On the women’s side, Jill and Brett highlight Harvard’s home cooking, Penn winning the Big 5, Ivy back-to-backs creeping up on Dartmouth and the intrigue of contrasting styles with Friday’s Penn at Brown matchup. On the men’s side, they consider how many bitterly close losses Dartmouth can continue to swallow, Penn’s formidable frontcourt and more:
IHO’s Yale beat writer Richard Kent joins Brett and Jill on the expert hotline about when he expects Makai Mason to return for Yale, Trey Phills’s standout season, why the Yale men have a better shot at beating Princeton than Penn this weekend, whether the Yale women can claim an Ivy League Tournament berth this season and how Bella Alarie flew under Duke’s recruiting radar:
Tyler Patch discusses his path to becoming an assistant at Brown, the recruiting and execution that created Brown’s high-octane uptempo offense, lessons learned from the Bears’ back-to-back Ivy nail-biter losses last weekend and more.
Jim Engles reflects on his unique time at NJIT, Columbia starting this season with seven road games and Mike Smith’s relationship with NBA player Jimmy Butler while looking ahead to the Lions hosting Harvard and Dartmouth this weekend:
Yale 77 vs Brown 63
Yale (8-6; 1-0 Ivy) opened up its march to Ivy Madness with a double digit victory over Brown (12-2; 0-1 Ivy) in a Friday matinee contest at the John J. Lee Amphitheater. After a poor shooting first quarter from both teams, Yale entered the second frame up 3 and stretched it to six at halftime. The Bears came out hot at the beginning of the third quarter, going on an 8-0 run over the first 1:36 to take a 39-37 lead. From there, the teams stayed close and were tied at 58 with 6:54 left in the fourth quarter. Two Tamara Simpson steals and layups in nine seconds sparked Yale to a 10-0 run that put the game out of reach.
Record: 7-6 Overall and 0-0 Ivy (5-1 Home; 2-5 Away)
Rankings: KenPom #239, Bart Torvik #235, TeamRankings #246
Defensive Improvement and Guard Play
The Bears are again playing an up-tempo game (Top 60 nationally), putting up lots of points (78.2; 2nd in Ivy), and getting to the free throw line at an elite level (25.0 attempts/game, 19.3 made/game, 76.1 percent shooting, and 23.8 percent of total point production). However, this year’s team has been showing growth on the defensive side of the ball, most noticeably in holding opponents to 33.6 percent from three (minus-3.8 percent from ‘16-’17) and securing a 73.4 percent defensive rebounding rate (plus-2.1 percent from ‘16-’17). This effort has led to a 5.0 percent decline in opponent’s effective field goal shooting and a 7.8 point improvement in adjusted defensive efficiency.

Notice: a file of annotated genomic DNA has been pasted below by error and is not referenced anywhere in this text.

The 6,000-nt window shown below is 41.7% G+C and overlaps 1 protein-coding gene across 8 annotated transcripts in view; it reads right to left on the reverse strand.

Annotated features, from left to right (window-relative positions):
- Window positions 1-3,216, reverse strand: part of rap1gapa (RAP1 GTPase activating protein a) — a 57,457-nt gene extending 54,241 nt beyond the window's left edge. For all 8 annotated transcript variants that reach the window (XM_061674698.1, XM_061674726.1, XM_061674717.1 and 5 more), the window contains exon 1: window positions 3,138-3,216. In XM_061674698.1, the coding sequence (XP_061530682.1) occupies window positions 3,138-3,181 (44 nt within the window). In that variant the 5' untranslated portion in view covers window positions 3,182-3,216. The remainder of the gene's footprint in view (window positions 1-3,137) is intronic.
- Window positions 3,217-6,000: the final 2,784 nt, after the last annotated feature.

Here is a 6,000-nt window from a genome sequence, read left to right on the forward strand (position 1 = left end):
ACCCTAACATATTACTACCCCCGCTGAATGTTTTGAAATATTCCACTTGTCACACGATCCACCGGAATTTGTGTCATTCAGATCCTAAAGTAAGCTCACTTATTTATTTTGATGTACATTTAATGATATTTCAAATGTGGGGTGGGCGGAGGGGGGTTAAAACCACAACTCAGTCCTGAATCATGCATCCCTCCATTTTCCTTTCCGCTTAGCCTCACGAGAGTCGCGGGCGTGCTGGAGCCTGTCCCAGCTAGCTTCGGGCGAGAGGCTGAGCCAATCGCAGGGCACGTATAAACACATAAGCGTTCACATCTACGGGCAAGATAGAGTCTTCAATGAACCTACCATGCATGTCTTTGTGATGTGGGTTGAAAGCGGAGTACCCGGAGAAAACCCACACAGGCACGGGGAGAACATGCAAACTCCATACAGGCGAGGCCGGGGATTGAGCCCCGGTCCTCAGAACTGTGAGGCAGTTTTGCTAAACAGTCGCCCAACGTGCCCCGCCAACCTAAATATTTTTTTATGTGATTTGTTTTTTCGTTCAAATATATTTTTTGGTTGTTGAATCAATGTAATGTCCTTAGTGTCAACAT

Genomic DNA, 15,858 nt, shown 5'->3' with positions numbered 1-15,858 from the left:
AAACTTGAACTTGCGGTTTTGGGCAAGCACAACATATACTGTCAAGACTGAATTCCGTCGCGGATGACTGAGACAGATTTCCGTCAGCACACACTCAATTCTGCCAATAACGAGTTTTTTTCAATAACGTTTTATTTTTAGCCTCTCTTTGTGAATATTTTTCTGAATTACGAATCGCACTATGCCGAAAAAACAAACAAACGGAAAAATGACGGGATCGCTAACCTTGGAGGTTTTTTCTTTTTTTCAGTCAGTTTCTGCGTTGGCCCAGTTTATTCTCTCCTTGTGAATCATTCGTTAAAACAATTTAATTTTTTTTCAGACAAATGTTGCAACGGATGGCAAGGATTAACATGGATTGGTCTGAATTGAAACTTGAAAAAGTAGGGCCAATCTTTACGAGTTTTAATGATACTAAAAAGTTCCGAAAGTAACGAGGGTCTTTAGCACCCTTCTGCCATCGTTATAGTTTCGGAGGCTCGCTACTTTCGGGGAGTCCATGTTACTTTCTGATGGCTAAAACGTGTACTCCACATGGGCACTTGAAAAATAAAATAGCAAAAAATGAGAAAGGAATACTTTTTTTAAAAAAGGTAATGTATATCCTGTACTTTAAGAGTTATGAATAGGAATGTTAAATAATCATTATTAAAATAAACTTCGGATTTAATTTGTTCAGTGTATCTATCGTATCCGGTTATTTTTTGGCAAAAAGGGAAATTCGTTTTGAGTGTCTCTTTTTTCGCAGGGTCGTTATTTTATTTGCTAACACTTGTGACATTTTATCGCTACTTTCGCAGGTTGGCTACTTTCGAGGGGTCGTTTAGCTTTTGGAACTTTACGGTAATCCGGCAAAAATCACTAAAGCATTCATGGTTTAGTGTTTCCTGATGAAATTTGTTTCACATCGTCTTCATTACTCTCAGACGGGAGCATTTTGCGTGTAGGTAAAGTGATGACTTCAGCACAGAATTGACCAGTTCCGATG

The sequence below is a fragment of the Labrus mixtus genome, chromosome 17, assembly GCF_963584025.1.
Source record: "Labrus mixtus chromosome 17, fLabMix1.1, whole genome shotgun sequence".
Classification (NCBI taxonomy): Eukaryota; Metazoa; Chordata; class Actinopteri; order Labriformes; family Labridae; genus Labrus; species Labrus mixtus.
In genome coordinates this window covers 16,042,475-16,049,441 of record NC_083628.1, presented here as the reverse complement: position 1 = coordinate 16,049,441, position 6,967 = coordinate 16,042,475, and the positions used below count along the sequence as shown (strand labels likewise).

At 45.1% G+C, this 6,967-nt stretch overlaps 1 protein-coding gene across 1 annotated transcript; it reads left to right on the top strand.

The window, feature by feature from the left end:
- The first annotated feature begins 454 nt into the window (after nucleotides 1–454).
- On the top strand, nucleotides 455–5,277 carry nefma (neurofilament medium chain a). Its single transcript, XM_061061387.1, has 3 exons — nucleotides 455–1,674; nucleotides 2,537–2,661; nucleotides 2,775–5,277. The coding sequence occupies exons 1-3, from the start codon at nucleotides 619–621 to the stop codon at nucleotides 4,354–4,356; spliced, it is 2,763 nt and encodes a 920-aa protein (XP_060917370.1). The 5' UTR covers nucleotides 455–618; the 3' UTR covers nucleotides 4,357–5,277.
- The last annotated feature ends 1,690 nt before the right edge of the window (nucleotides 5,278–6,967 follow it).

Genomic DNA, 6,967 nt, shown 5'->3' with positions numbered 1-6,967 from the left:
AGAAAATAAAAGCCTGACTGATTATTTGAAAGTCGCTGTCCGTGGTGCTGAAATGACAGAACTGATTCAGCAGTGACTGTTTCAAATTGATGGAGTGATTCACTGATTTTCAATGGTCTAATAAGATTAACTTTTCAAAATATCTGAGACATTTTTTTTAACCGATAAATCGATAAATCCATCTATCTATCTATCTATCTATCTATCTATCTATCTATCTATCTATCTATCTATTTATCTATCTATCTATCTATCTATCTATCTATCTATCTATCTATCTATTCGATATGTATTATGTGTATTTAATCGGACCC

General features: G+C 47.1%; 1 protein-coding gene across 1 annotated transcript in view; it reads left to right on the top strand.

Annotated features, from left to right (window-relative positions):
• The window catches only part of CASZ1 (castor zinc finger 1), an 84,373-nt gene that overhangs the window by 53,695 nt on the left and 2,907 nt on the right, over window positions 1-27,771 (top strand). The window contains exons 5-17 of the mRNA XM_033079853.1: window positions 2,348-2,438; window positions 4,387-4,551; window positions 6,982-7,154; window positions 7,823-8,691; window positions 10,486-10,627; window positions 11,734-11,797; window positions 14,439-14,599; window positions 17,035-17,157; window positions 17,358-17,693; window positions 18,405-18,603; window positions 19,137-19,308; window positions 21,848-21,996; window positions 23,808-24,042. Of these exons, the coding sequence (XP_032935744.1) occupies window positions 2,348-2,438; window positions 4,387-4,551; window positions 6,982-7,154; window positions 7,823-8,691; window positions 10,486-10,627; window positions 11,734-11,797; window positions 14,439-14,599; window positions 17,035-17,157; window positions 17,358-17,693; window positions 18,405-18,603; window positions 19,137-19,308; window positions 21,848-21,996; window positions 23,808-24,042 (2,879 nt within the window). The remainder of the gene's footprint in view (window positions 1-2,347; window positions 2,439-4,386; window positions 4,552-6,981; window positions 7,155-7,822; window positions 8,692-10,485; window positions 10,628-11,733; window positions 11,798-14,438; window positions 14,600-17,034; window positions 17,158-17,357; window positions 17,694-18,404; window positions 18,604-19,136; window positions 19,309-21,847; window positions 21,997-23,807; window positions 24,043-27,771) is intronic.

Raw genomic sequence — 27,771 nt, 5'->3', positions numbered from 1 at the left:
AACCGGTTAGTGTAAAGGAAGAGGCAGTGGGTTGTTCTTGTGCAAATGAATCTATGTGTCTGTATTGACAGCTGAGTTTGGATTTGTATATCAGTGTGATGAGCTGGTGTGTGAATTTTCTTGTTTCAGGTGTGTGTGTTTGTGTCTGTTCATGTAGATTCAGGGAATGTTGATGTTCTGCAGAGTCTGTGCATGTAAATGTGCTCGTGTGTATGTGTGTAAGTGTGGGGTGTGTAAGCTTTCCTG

Last season, the Brown men’s basketball team went 9-7 in nonconference action. The nine wins tied the program’s record for non-league victories with the 2001-02 and 2014-15 teams. The Bears’ 8-0 start at home was the best beginning since the 1934-35 squad. In league play, Brown appeared to get a boost of confidence from its nonconference schedule, dominating Penn and Cornell on the road and losing by one at home to Yale. With a 2-3 start in Ivy competition, the Bears were looking good for the fourth spot in the inaugural Ivy Tournament.
Unfortunately, Brown lost its next five matches, derailing its hopes for an upper division finish. Despite beating Dartmouth on the road to start the next to last weekend of the season, the loss to Harvard the following evening eliminated the Bears from postseason play. The team did bounce back in its penultimate game, beating Columbia by 20 and damaging the Lions’ hope for the league’s final four. A Senior Night loss to Cornell left the Bears with a 4-10 record (13-17 overall), tied for sixth in the Ancient Eight.
Prior to the 2016-17 season, the Brown women’s basketball team was picked seventh in the Ivy League media poll. Despite three league wins in 2015-16 and a youthful roster that did not have any seniors, the Bears ended up with a 17-13 record (7-7 Ivy), a fourth-place tie in the conference, a slot in the inaugural Ivy Tournament, and a first-ever postseason victory with a win over UMBC in the Women’s Basketball Invitational (WBI) Tournament. With the loss of only one player, Brown will look to establish itself as a first-division team, challenge the Big Three for conference dominance, and achieve greater post-season success.